ONC's report on health IT comparison covers four mechanisms

The Office of the National Coordinator for Health IT (ONC) has released a report to Congress on the feasibility of creating an EHR comparison tool.

As the variety of health IT products increases, comparison tools are increasingly critical to the provider community, according to the agency. "Improving comparison tools’ functionality and utility is only one component in ensuring purchasers, such as providers, have access to health IT products that support safe, efficient and effective care," according to the report.

This ONC report highlights four mechanisms that could be used to improve the healthcare community’s ability to compare and select health IT products.

Purchasing health IT is a “complex process,” according to the report. And, as the variety of products available increases, comparison tools will become increasingly critical requiring multiple mechanisms that rely on support from both the federal government and private sector.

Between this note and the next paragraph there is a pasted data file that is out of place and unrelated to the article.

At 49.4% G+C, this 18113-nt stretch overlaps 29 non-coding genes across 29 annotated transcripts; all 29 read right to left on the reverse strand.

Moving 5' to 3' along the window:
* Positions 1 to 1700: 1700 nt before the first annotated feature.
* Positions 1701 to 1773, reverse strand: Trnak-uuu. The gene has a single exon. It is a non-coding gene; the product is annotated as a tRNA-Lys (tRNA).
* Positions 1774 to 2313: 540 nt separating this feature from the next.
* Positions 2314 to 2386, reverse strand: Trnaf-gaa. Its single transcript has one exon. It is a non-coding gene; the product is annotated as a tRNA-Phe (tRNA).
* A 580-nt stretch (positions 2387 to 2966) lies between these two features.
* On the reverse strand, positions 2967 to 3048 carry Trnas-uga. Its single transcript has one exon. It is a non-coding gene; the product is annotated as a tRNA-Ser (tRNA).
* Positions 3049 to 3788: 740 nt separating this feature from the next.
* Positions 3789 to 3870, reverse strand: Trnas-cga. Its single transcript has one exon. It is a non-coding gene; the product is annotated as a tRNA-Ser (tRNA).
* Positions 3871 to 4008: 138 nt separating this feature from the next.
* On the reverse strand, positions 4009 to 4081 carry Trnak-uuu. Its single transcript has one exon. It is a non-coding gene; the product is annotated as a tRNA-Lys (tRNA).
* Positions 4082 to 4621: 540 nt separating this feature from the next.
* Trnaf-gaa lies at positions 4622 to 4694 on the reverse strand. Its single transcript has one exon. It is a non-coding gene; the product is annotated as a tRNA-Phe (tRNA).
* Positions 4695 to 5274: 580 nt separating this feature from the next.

Needs and solutions vary by user type, the report notes. Of the four mechanisms detailed in the report, two target providers in support of their certified health IT selection and two target comparison tool developers to stimulate their ability to create or improve certified health IT comparison tools.

They are:

  1. Provide targeted technical assistance.
  2. Improve awareness of the comparison tool marketplace.
  3. Collect and share information on certified health IT.
  4. Collaborate with stakeholders to develop comparison tools that better meet providers’ certified health IT comparison needs.

Currently, there is very little comparative information available on health IT usability and cost, the report says. Current comparison tools only have information on functionality. The shift towards assessing and tracking healthcare quality will foster a strong need among providers to select products that meet their unique quality reporting and monitoring needs.

There is a robust, diverse marketplace for health IT comparison tools, but gaps remain, the report says. As the need for such tools increases so will the variety. The “federal government has and should continue to support a wide range of virtual and onsite technical assistance,” especially to those organizations at a disadvantage in terms of resources and health IT experience.” 

Read the complete report.